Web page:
How I Met Your Mother - It's too bad that Ted is the purported focus of this show because he is far and away my (and Mr. Mouse's) least favorite character.  We like Barney.  We'd like HIMYM to be pretty much all Barney, all the time.  Also: gratuitous lesbian ratings kiss with Rachel Bilson.  She's not the mother, btw.

House - SPOILER House and Cuddy are making a go of it.  And while this premiere episode was quite funny in spots, and fun to see House acting human/happy for a bit, I really feel this show is at its best when it sticks to the formula: in the hospital, solving cases, not getting bogged down in the characters' relationships outside of the hospital.  I worry that the new Huddy relationship will muck things up.  Made me giggle: Chase asking Thirteen to have sex.

Hawaii Five-0 - Plus:  James Marsters as the bad guy!  Minus:  not giving James Marsters anything to do as the bad guy!  Scott Caan is great as Danno: very funny and with good timing; Daniel Dae Kim was solid with what he was given (not much).  Grace Park was hardly given anything to do at all, except stand around in a bikini/take her clothes off, and I hope her role will be expanded because I really like her.  The weak link here is the lead, Alex O'Loughlin.  Both Mr. Mouse and I were entirely unimpressed with him - and Mr. Mouse didn't even have the Moonlight residue tainting his opinion.  Still, we're not giving up on this one ... yet.

The Event - Mr. Mouse did not watch this one, just me.  I'm vaguely sucked in (much like I was with V and FlashForward) but am not as blown away as I was with Lost.  There's lots of jumping around, back and forth through time, and the fact that they had to caption the people's names and the time-frame makes me a little leery.  And fer chrissakes would someone give Jason Ritter a razor?  He is NOT pulling off that scruffy almost-mustache thing in any sort of good way.  I'm still going to watch this - for now.  But I'm not completely convinced.

The Biggest Loser - Yes, we watch this.  It's the only "reality" show we watch - aside from Mr. Mouse's "History of Dirt" etc. on Modern Marvels - so give us a break.  This season: really fat people cry and go to the ranch where Bob and Jillian will make them cry some more.  It appears that this season has lots of drama: dead mothers, dead brothers, abused daughters, etc., etc.  I like the workouts and the competitions and challenges and weigh-ins.  I hate the tears and drama and forced finding of oneselves.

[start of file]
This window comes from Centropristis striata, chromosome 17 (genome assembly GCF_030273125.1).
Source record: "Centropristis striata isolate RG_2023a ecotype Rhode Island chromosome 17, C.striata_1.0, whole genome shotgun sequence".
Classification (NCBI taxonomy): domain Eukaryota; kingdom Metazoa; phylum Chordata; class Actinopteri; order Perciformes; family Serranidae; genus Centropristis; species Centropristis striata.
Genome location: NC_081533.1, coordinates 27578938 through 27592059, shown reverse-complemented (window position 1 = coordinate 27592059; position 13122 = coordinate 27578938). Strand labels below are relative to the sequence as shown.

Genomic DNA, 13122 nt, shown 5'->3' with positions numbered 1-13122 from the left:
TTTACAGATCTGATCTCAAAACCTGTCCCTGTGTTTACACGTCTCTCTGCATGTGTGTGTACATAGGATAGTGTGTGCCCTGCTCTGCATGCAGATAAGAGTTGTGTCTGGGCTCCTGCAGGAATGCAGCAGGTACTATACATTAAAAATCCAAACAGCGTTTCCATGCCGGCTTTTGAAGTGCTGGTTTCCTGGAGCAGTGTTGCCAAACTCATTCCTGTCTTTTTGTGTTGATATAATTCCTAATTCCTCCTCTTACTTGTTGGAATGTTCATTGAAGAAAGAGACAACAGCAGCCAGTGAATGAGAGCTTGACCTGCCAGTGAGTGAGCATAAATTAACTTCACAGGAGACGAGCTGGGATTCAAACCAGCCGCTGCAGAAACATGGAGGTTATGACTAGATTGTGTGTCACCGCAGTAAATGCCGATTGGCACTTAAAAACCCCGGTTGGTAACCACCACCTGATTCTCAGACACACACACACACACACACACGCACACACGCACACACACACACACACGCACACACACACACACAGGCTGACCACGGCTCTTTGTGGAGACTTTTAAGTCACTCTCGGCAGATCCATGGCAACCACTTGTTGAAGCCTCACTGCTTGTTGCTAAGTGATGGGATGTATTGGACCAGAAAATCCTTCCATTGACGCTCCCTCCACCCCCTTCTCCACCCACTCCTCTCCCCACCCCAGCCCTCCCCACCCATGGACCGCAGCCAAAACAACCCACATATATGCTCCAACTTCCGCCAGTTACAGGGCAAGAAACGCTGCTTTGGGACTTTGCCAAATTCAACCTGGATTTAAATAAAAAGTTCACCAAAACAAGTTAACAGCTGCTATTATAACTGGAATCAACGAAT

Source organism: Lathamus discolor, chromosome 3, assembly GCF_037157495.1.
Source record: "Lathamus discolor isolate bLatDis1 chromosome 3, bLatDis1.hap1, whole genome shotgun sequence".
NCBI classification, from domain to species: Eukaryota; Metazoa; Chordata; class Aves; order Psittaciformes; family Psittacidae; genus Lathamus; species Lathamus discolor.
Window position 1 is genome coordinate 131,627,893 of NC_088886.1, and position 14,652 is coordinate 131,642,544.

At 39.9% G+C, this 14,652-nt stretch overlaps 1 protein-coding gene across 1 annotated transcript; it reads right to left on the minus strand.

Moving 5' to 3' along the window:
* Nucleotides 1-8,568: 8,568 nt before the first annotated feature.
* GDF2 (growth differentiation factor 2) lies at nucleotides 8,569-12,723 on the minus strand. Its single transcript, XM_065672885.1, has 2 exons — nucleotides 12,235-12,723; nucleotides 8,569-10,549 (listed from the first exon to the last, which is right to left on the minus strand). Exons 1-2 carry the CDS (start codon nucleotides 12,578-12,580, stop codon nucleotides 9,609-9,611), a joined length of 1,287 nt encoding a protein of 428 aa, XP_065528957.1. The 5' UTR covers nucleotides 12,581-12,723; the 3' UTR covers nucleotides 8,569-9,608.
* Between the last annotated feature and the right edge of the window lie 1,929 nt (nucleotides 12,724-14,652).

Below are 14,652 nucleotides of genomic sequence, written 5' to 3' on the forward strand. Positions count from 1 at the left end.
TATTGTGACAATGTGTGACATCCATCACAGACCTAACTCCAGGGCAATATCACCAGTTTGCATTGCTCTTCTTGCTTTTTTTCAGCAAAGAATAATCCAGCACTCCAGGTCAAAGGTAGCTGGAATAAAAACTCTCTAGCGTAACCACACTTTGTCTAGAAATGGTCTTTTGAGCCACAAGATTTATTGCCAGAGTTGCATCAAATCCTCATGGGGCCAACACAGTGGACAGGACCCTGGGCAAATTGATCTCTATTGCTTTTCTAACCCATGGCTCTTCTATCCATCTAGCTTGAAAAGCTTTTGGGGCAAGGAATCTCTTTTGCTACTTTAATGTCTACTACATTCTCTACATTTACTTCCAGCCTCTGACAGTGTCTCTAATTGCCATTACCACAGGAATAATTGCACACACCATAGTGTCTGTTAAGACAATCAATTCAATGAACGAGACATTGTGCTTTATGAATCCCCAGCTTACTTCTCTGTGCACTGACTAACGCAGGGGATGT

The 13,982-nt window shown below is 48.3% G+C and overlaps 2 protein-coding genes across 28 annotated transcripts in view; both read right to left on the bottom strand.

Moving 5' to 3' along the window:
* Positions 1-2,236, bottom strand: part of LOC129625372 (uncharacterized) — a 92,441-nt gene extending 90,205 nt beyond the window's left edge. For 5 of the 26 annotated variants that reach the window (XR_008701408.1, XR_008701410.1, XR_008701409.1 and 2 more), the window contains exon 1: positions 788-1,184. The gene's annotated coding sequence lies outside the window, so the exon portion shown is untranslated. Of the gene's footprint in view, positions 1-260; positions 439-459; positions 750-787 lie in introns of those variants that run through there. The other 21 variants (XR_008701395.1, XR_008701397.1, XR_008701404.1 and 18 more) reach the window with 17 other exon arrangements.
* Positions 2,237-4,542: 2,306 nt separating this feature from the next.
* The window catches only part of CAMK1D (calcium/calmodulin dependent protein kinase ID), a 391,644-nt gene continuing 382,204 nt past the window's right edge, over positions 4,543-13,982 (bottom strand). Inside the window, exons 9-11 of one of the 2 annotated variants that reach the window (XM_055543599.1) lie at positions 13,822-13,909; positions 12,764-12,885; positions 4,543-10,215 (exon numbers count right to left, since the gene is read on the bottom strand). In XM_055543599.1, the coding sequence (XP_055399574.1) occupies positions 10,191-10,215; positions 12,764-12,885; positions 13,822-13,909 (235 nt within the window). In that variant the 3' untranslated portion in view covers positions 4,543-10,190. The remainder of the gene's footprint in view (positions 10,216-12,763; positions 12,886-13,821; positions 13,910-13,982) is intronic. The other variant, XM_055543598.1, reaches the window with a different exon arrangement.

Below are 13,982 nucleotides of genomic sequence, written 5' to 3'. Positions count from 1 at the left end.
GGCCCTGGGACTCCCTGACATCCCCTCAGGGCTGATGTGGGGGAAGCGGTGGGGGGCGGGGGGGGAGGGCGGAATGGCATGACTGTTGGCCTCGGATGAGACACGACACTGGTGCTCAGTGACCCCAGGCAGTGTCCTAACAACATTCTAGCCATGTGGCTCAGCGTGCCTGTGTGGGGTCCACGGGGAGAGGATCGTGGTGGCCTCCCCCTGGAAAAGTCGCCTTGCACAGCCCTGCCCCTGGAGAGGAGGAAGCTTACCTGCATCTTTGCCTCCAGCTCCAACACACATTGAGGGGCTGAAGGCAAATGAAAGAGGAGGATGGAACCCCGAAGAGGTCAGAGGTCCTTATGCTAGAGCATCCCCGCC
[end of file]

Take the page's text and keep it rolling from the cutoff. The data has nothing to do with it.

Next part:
Glee - I've got a DVR-scheduling conflict on Tuesday nights: The Biggest Loser, Glee and No Ordinary Family (starting next week) all at the same time.  Unfortunately for NOF, I really enjoyed watching Glee on the t.v., as opposed to the computer which is where I'd watched all of the first season.  Typical over-the-top fabulousness, as expected, although I thought they went a little far with Rachel's nastiness to that AMAZING little exchange student.  Also, is the new football coach Whatshername from friggin' Porky's?

Modern Family - We love this show - Mr. Mouse laughs out loud a lot during each episode.  I only wish that we'd started watching it from the beginning of its first season.

Terriers - is already RIP in our DVR after the first episode.  I hope that turns out to be a mistake, that we'll end up missing a great show, but it just didn't click for us despite having better writing/acting than that Hawaii Five-0.

Tuesday, September 21, 2010

Graphic novel mini review: Life Sucks

Mr. Mouse was a little concerned to see me reading Life Sucks (by Jessica Abel, Gabe Soria and Warren Pleece): "Life doesn't suck!"  (Mr. Mouse likes it out here in Utah.)  But life does suck if you're the put-upon, vegetarian*, youthful looking night manager of a quickie mart whose owner also happens to be your vampire sire.